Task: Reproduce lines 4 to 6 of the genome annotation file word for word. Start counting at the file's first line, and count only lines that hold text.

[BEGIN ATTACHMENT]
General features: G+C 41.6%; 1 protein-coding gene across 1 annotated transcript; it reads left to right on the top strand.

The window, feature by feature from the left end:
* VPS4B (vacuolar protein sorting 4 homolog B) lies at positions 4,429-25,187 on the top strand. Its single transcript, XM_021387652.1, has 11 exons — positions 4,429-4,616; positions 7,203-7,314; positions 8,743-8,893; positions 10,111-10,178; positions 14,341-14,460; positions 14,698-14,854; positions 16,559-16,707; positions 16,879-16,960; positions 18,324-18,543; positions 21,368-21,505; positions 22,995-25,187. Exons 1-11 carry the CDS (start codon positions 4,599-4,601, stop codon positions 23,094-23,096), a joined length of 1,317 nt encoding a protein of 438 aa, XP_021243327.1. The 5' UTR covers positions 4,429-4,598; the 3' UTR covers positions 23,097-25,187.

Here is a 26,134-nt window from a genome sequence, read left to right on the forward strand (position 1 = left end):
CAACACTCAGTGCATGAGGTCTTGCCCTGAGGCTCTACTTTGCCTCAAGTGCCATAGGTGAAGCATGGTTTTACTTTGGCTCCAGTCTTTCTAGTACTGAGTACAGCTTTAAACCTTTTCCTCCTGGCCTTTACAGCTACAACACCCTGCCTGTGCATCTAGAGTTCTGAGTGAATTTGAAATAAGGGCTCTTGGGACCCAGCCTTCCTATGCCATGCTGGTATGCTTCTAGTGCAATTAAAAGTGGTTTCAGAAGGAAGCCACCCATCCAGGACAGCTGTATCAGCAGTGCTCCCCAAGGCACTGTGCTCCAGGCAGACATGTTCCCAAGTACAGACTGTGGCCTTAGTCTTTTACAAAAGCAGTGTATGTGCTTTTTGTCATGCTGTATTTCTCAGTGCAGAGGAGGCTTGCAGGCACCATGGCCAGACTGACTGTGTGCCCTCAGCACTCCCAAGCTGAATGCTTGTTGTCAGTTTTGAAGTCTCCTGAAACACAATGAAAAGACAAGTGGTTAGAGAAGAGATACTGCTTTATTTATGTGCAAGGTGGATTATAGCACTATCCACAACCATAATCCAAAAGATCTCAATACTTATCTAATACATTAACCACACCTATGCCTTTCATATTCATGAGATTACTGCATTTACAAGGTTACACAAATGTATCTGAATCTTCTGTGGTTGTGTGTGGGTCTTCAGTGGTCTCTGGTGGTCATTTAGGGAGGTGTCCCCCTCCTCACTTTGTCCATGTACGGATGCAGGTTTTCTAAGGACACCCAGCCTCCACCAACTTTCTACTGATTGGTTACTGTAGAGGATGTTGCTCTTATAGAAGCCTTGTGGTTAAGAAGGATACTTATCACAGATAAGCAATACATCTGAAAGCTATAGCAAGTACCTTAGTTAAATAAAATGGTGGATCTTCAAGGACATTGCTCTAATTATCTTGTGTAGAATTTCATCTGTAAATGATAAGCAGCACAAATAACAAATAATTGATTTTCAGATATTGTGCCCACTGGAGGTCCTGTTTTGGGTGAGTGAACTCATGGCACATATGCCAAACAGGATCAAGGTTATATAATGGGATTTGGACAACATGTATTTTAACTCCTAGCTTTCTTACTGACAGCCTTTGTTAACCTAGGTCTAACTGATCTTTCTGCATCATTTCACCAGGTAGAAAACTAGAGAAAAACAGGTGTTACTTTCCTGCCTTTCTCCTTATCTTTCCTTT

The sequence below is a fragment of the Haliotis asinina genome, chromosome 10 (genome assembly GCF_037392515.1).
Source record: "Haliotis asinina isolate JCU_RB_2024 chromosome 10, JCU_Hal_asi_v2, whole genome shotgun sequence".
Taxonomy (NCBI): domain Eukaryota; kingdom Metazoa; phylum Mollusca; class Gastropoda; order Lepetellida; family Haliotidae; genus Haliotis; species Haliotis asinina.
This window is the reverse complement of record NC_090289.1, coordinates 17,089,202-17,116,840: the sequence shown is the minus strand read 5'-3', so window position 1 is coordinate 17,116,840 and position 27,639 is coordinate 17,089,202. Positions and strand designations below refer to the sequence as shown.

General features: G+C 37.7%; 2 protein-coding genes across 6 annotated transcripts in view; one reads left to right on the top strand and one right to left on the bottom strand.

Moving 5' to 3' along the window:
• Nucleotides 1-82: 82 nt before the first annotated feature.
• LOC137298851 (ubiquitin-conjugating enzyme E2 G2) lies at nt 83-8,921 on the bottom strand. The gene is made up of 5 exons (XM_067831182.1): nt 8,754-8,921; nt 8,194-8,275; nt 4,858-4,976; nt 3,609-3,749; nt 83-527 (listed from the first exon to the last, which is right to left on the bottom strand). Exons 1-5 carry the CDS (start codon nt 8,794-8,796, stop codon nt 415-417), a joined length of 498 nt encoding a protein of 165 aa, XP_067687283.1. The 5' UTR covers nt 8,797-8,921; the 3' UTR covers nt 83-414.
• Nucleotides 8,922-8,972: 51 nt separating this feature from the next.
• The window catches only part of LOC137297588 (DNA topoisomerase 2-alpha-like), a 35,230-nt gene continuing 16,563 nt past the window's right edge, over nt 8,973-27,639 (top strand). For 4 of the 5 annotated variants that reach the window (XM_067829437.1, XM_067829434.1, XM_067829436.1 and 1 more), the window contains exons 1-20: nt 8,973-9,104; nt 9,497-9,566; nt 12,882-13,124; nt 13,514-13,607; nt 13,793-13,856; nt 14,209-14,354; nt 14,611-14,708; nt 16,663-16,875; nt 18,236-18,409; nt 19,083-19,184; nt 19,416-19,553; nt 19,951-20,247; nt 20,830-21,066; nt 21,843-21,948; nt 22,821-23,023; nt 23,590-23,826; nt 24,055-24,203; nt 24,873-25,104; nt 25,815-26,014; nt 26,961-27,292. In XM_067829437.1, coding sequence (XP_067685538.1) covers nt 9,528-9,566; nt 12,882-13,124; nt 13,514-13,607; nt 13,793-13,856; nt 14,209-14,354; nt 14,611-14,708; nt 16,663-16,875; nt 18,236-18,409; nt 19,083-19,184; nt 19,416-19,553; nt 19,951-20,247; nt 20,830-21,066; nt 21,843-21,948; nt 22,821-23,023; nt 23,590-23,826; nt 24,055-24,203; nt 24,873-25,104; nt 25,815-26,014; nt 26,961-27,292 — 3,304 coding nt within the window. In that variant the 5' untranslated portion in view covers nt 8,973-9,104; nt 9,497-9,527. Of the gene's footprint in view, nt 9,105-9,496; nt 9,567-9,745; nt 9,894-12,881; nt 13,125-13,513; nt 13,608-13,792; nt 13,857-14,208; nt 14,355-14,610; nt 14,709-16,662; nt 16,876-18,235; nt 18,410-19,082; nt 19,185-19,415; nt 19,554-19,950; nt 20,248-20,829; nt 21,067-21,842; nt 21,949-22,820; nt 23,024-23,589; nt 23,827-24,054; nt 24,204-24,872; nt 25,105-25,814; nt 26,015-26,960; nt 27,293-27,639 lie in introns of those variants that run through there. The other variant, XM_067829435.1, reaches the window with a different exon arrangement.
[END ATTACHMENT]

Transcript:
Here is a 26,134-nt window from a genome sequence, read left to right on the forward strand (position 1 = left end):
CAACACTCAGTGCATGAGGTCTTGCCCTGAGGCTCTACTTTGCCTCAAGTGCCATAGGTGAAGCATGGTTTTACTTTGGCTCCAGTCTTTCTAGTACTGAGTACAGCTTTAAACCTTTTCCTCCTGGCCTTTACAGCTACAACACCCTGCCTGTGCATCTAGAGTTCTGAGTGAATTTGAAATAAGGGCTCTTGGGACCCAGCCTTCCTATGCCATGCTGGTATGCTTCTAGTGCAATTAAAAGTGGTTTCAGAAGGAAGCCACCCATCCAGGACAGCTGTATCAGCAGTGCTCCCCAAGGCACTGTGCTCCAGGCAGACATGTTCCCAAGTACAGACTGTGGCCTTAGTCTTTTACAAAAGCAGTGTATGTGCTTTTTGTCATGCTGTATTTCTCAGTGCAGAGGAGGCTTGCAGGCACCATGGCCAGACTGACTGTGTGCCCTCAGCACTCCCAAGCTGAATGCTTGTTGTCAGTTTTGAAGTCTCCTGAAACACAATGAAAAGACAAGTGGTTAGAGAAGAGATACTGCTTTATTTATGTGCAAGGTGGATTATAGCACTATCCACAACCATAATCCAAAAGATCTCAATACTTATCTAATACATTAACCACACCTATGCCTTTCATATTCATGAGATTACTGCATTTACAAGGTTACACAAATGTATCTGAATCTTCTGTGGTTGTGTGTGGGTCTTCAGTGGTCTCTGGTGGTCATTTAGGGAGGTGTCCCCCTCCTCACTTTGTCCATGTACGGATGCAGGTTTTCTAAGGACACCCAGCCTCCACCAACTTTCTACTGATTGGTTACTGTAGAGGATGTTGCTCTTATAGAAGCCTTGTGGTTAAGAAGGATACTTATCACAGATAAGCAATACATCTGAAAGCTATAGCAAGTACCTTAGTTAAATAAAATGGTGGATCTTCAAGGACATTGCTCTAATTATCTTGTGTAGAATTTCATCTGTAAATGATAAGCAGCACAAATAACAAATAATTGATTTTCAGATATTGTGCCCACTGGAGGTCCTGTTTTGGGTGAGTGAACTCATGGCACATATGCCAAACAGGATCAAGGTTATATAATGGGATTTGGACAACATGTATTTTAACTCCTAGCTTTCTTACTGACAGCCTTTGTTAACCTAGGTCTAACTGATCTTTCTGCATCATTTCACCAGGTAGAAAACTAGAGAAAAACAGGTGTTACTTTCCTGCCTTTCTCCTTATCTTTCCTTT

The sequence below is a fragment of the Haliotis asinina genome, chromosome 10 (genome assembly GCF_037392515.1).